August 2, 2013 Asmita Aggarwal

India Inc

Maharashtrian and South Indian saris get a fresh twist, with belts and drapes, as old flower prints leave an unforgettable fragrance

There are two distinct loves in Anamika Khanna’s life—-the dhoti drape and the cape. And this time too, both resurfaced, albeit with a twist. The dhoti was actually a take off from the Maharashtrian sari, so the inspiration for the jewel of Kolkata, Ana comes from diverse parts of India. The Mohawks too were versions of the maang tikka, but they were given a gothic, punk avatar by Ana, taking India to a global level. “I like women to feel sensuous and I am in that phase where I love the comfort a cape or dhoti has to offer. I also am a believer in the philosophy that even if you have a great body, a bit of an oversized garment will only enhance your sex appeal, rather than a tight, uncomfortable dress,” she says.

The dull gold fabric that Ana developed was zari ka kaam on georgette, so it was laborious, intense and took a lot of time to develop and texture. “I don’t like the whole shiny look, it is too crass, dull gold is glamorous and subtle,” she explains. Interestingly, there weren’t many lehengas or saris in Ana’s line, as her bride is the one who likes to think beyond these wedding regulars.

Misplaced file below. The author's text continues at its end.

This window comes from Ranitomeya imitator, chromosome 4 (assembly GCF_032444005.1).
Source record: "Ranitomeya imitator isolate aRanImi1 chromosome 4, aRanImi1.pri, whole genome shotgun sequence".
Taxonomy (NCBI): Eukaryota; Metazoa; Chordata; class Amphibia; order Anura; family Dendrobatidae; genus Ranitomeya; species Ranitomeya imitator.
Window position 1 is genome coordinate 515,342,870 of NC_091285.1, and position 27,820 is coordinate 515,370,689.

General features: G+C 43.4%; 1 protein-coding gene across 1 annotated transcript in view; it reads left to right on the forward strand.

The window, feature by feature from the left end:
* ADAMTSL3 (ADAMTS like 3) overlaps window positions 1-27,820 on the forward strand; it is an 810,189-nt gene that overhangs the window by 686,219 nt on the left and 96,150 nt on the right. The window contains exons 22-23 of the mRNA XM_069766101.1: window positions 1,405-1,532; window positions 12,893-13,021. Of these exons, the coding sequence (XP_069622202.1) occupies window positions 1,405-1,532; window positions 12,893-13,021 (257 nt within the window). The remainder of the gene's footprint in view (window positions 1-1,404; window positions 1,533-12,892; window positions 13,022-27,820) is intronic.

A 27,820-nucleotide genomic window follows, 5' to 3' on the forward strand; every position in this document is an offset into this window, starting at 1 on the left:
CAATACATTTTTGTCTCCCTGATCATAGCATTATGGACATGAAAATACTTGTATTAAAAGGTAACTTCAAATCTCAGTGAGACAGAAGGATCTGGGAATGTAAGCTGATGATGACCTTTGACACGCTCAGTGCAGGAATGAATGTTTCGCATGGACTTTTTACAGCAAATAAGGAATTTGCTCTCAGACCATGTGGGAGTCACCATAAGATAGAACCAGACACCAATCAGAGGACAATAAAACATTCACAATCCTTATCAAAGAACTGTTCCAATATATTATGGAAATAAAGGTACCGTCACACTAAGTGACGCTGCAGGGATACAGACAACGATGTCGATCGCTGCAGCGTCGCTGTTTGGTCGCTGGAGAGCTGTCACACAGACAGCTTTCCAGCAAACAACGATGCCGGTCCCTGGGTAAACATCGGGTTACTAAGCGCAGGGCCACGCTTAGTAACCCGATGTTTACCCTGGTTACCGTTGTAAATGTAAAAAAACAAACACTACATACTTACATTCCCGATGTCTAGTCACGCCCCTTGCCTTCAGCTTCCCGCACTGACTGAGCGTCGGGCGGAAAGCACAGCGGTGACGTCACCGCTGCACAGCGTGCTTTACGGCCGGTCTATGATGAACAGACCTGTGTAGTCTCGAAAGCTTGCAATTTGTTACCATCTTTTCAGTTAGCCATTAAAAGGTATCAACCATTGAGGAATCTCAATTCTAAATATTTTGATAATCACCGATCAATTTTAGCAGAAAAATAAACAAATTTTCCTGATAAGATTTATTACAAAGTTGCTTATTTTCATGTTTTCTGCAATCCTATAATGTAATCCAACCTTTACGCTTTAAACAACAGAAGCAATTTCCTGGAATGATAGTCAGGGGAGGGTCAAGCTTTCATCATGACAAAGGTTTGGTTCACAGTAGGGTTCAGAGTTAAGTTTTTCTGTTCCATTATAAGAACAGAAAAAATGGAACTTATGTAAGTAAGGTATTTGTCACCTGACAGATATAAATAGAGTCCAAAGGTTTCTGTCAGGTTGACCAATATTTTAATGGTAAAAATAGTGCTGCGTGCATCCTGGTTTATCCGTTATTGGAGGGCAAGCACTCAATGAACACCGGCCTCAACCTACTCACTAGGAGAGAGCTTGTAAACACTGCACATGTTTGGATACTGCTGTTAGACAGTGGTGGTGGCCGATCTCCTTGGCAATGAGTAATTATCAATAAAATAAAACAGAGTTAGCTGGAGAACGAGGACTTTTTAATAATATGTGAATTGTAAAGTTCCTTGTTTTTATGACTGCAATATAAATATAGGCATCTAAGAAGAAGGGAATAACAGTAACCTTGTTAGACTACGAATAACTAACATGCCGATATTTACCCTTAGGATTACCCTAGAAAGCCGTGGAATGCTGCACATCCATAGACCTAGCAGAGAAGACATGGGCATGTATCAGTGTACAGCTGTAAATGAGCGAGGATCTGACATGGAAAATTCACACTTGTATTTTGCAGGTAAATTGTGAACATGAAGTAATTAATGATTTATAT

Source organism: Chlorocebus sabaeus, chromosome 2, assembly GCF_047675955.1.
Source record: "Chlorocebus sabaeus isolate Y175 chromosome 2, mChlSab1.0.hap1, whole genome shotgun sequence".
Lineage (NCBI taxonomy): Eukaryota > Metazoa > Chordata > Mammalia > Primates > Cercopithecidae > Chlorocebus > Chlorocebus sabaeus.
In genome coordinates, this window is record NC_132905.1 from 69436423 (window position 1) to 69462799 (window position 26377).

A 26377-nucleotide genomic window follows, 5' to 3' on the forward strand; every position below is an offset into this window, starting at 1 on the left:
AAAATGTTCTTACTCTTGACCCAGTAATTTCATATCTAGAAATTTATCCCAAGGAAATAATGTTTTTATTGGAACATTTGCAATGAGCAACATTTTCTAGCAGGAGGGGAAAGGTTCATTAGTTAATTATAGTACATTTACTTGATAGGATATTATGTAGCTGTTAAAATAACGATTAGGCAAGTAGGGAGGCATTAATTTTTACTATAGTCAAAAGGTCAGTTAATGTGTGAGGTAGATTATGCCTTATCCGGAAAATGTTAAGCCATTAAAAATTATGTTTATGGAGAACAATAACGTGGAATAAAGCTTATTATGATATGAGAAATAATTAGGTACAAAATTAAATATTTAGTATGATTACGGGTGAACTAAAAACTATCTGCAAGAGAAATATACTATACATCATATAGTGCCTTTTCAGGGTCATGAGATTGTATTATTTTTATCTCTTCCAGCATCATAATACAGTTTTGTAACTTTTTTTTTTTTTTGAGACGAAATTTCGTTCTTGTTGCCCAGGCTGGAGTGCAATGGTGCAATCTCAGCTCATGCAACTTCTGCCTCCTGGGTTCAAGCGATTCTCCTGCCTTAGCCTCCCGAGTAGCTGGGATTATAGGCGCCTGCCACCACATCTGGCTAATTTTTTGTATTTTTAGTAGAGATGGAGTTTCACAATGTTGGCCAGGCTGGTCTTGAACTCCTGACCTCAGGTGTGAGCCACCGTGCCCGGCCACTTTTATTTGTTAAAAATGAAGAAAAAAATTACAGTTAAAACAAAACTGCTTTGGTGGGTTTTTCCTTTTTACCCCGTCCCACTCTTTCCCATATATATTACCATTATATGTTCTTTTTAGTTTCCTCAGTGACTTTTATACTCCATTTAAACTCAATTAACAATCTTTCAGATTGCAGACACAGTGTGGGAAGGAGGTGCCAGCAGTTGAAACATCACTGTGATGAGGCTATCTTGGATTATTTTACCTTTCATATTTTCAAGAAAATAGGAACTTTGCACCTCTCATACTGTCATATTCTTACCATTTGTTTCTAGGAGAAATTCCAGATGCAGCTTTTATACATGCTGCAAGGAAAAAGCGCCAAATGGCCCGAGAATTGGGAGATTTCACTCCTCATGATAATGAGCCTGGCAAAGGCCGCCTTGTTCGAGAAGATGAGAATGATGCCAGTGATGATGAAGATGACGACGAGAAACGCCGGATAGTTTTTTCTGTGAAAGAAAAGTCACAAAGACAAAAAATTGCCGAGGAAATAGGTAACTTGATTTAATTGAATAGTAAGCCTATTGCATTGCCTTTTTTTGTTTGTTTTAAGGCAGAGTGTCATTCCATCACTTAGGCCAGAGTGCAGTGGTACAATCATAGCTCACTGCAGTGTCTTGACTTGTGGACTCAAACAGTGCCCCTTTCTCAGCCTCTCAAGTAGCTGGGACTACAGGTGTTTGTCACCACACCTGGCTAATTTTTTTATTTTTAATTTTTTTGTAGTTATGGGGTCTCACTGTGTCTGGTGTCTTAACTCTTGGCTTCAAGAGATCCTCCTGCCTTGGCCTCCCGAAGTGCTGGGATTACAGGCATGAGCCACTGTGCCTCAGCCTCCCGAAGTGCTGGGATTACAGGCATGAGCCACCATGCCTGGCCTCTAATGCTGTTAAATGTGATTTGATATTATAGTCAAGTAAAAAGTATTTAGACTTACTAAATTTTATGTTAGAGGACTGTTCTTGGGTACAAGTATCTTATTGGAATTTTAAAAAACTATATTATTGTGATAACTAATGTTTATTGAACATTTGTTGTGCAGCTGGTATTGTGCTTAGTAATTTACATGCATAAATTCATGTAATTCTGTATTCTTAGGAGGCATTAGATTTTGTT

The high collar, Victorian style is enjoying its moment in the spotlight; Ana gave it a scalloped twist, by using thin cords of fabric to accentuate the appeal of her structured jackets. “Some of my jackets came with peplum, others with pearls encrusted and what I loved the most were old flower prints that were like a warm blanket on a cold, rainy day,” she says.

The shararas were toned down, made tighter, sharper by Ana, who believes volume makes it uneasy for many women, but hers can be passed off as trousers. And there was mul-mul as well as woven chanderi too, buttery soft and brilliantly executed, like the white sari that Noyonika wore with a purple shawl. “The shawl was one that I had got from Uzbekistan, on one of my many travels, we tried to reinterpret the embroidery and its raw appeal,” she says.

Ana wowed with her cowl necks, zardosi collars, embroidered waists of saris, lace edges on net dupattas, bare backs, in a pleasing palette except for a few splashes of tangerines, purples and mango yellows. “I wanted to tell my story, even though my collection had no name, (I don’t like labeling things), in lace, chikankari, pearls and zardosi,” she adds.

From Maharashtra, Ana travelled to the Southern tip, by giving the South Indian sari a cool makeover, that’s where the sari with belts came in. “South Indians have a rich culture, and their whites are so stunning that I had to use them somewhere,” she confesses.

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